And as the gospel of Mark unfolds, we will see the detail of what Howard Thurman would call our “working papers” – our work to build

· a world where every separation is removed;

· a world where power over – the power to oppress – is re-ordered and replaced with empowerment – what Janie Spahr would call power for, power with, and power in;

· a world where the vulnerable are lifted up, and made whole;

· a world where everyone has enough.

This is ultimately not about a president, not about political parties. The lies that have been allowed to thrive have taken on a life of their own – and they have fused with the big lie of white supremacy – the lie that has plagued our nation from its inception. They have a destructive power of their own, and it is at loose in the world. When this president is soon out of office, the challenges and the work will remain. This is not about him.

For the country we call home, it is about the nation that we will choose to be. What words will we choose to make manifest in our national life? Will we choose to reject the lies that have for too long held sway? Will we choose at long last to make manifest for all people the words of the Constitution – equal protection of the law; a free and fair and equal vote for every person (no longer threatened by the violence of voter suppression or a white mob); a nation that establishes and secures justice and peace for all people; a nation whose citizens are truly free to pursue not only liberty and happiness, but life.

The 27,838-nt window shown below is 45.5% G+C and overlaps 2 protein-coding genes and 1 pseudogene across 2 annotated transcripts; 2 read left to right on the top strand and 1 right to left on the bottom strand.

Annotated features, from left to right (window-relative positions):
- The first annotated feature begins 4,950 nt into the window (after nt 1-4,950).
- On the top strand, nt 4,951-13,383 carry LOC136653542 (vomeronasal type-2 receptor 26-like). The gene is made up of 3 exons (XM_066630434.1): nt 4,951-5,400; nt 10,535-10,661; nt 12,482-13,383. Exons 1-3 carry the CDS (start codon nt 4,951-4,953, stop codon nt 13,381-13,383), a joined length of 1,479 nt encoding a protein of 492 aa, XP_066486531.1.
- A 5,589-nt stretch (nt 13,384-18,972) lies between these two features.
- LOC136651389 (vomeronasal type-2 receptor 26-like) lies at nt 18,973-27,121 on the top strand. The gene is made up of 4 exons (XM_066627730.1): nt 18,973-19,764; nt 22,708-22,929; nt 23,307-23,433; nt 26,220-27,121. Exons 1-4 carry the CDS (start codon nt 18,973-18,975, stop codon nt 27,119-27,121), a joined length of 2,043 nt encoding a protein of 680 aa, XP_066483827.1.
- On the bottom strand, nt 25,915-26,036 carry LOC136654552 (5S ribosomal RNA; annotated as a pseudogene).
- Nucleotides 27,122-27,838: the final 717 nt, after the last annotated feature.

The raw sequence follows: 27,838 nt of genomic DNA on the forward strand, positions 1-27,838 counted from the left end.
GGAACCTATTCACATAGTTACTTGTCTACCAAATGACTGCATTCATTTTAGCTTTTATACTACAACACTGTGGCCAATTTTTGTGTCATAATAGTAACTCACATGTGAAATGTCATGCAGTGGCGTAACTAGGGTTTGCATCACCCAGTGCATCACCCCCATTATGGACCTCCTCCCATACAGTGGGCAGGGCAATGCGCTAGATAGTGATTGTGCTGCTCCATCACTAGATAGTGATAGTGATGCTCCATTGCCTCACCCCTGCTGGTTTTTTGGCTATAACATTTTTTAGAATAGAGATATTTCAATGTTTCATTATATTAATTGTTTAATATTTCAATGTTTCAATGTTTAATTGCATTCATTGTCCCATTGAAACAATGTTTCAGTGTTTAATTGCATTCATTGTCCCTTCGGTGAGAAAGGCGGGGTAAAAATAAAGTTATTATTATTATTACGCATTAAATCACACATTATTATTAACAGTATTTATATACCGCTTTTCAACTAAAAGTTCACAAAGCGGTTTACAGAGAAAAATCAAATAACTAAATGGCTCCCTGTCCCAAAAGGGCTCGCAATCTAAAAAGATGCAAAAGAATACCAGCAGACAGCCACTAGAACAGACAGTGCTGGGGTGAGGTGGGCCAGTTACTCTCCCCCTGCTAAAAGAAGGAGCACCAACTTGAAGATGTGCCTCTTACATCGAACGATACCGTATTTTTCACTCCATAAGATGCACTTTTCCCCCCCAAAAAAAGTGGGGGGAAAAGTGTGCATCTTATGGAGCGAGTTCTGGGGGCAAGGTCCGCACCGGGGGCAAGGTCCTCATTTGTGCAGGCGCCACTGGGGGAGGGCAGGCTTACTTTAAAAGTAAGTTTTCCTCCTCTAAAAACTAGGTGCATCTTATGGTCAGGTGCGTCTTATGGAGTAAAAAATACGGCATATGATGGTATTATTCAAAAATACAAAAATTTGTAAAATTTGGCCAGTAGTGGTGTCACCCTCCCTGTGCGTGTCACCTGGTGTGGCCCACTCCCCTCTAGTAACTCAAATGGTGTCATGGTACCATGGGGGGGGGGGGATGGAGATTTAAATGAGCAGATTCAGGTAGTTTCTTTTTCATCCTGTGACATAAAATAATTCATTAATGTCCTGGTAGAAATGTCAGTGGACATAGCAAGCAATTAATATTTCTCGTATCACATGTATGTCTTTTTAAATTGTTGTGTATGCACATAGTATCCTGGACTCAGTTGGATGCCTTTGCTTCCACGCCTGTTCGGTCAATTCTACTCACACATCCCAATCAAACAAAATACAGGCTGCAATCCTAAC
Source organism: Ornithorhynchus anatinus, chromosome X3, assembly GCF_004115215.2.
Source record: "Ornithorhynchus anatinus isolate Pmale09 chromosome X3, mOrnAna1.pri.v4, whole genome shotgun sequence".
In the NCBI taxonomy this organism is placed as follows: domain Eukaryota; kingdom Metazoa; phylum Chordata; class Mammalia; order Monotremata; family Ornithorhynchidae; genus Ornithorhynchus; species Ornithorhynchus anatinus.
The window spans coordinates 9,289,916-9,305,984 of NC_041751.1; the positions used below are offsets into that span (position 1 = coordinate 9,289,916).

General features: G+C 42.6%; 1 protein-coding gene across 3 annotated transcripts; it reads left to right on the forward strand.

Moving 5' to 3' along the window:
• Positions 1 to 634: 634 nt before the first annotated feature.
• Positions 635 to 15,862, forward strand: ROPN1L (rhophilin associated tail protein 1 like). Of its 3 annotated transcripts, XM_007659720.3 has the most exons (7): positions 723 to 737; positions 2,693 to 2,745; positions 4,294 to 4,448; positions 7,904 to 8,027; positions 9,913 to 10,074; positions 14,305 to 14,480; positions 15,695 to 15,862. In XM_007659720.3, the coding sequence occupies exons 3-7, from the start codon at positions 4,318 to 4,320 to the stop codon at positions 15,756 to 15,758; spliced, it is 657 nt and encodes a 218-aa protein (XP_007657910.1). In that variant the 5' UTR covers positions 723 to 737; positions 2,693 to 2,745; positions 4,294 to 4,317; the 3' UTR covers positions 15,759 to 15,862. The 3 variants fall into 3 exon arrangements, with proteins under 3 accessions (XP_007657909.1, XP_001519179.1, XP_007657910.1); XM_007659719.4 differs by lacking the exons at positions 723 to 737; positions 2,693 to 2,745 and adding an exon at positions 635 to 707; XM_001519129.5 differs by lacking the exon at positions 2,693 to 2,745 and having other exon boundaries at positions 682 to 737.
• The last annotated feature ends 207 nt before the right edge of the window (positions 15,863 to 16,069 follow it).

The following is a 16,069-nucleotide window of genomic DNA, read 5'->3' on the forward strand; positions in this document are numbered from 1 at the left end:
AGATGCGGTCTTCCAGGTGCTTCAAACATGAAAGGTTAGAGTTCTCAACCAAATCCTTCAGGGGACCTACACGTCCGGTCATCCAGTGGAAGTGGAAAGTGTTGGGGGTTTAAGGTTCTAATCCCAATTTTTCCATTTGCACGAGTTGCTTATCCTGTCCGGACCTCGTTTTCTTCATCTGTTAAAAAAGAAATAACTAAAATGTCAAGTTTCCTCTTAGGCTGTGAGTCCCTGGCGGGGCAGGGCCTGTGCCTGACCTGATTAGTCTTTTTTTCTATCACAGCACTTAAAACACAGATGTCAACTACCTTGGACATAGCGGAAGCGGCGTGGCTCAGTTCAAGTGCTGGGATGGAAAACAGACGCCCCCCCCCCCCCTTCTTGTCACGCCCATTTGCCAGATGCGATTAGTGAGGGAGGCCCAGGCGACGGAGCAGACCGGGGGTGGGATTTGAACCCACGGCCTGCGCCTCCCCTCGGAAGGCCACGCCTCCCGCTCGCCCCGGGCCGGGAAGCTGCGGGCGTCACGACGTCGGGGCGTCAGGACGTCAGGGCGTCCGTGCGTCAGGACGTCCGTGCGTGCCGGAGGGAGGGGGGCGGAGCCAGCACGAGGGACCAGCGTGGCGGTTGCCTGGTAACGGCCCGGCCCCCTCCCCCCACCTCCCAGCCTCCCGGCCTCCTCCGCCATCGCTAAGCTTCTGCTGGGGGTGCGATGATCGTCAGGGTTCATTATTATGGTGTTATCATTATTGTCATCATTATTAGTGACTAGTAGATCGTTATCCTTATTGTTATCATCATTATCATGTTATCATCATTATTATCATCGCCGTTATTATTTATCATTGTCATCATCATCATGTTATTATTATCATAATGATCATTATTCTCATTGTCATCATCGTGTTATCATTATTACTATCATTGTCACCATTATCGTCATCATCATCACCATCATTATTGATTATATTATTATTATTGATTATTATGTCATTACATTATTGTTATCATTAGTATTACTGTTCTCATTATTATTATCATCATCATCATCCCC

For those who follow Christ, it is about how we will live out our identity in Jesus Christ in ways that bring about the realm of God – ways of living that respect the dignity of all people and that make sure that everyone has enough, that everyone can live and thrive.

When we say, “Wherever you are in your spiritual journey, there is a place for you here,” we are talking first and foremost about our identity in Jesus Christ. We are saying to each other, to ourselves, and to every person – you are a child of God. Full stop. You are created in the image of God. You are Beloved. There is a place for you here.

© 2021 Scott Clark

[1] Angela Porter, “Living the Word” Commentary, Christian Century, December 30, 2020, p. 22. [2] The translation that Jesus is baptized “into” the Jordan (Greek, eis) comes from Herman Waetjen, A Reordering of Power (Eugene, OR: Wipf & Stock, 1989). My reading of this text is significantly influenced by this work, and is also informed by Emerson B. Powery, “The Gospel of Mark” in True to Our Native Land: An African American New Testament Commentary (Minneapolis, MN: Fortress Press, 2008); Lectionary Commentaries in Feasting on the Word, Year B, vol. 1 (Louisville, KY; Westminster John Knox Press, 2008) and Angela Porter, “Living the Word” Commentary, Christian Century, December 30, 2020, p. 22. [3] See ; ; [4] [5] See ; [6] See ; ; [7] See [8] See ; [9] See [10] See [11] See [12] See [13] See

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First Presbyterian San Anselmo is a progressive, inclusive Christian community blessed with meaningful worship, people who care for one another, diverse ministries for all ages, and a passion for justice and service.


(415) 456-3713


72 Kensington Road

San Anselmo, CA  94960